After Nigerians cast their votes, Buhari, who nominated Prof. Yemi Osinbajo (SAN) as his running mate got 15,424,921 votes, representing 53.96 per cent of the total votes cast; while Jonathan, who was seeking a second term alongside Arc. Namadi Sambo as his deputy, scored 12,853,162 votes, representing 44.96 per cent.
Throughout the period of the election, Nigeria was at a standstill – no movement by road, air or sea; all the country’s borders were sealed.
The presidential election, which was extended to 29 March, due to some technical factors, finally came to an end when Jonathan conceded defeat on 31 March, a development that doused serious tension, especially in northern part of the country, where there was apprehension on the possible repeat of the 2011 election violence.
Again, the 2015 election, the fifth since 1999, adjudged the most credible, was said to be the most expensive so far to have been held in Nigeria.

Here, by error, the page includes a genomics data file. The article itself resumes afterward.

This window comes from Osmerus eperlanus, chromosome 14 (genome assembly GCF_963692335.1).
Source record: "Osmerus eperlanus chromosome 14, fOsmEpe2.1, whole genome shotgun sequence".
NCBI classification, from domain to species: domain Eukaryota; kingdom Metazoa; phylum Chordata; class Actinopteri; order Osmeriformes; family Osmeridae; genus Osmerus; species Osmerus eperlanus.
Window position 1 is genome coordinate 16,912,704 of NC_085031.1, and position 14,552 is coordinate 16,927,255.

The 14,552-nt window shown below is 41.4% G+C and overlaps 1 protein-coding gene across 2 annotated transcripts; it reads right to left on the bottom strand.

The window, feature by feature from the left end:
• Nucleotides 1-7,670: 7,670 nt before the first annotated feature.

The presidential election was also the only one that was never contested in court, either by a political party, a group or an individual.
But despite its ‘perfections’, the  new INEC chairman,  Prof. Mahmood Yakubu, said the electoral umpire was made party to 680 cases filed by the various political parties at the end of the 2015 elections.
Yakubu stated this at the national conference for justices of the Court of Appeal and election petition tribunal judges with the theme ‘2015 Election Petition Tribunals and Appeals’ which was held in Abuja.
Twelve months after, INEC is still battling to clear its name in various courts over alleged irregularities that trailed other elections. It also held various reruns in some states but earned bashings from the public for trying to “institutionalise’ the tradition of inconclusive elections.”
On the other hand, Buhari, who is now 73, has remained an enigma, not only to the elite and the politicians but to the masses, who are equally sharply divided as to what the president means to them, or whether he had met their expectations.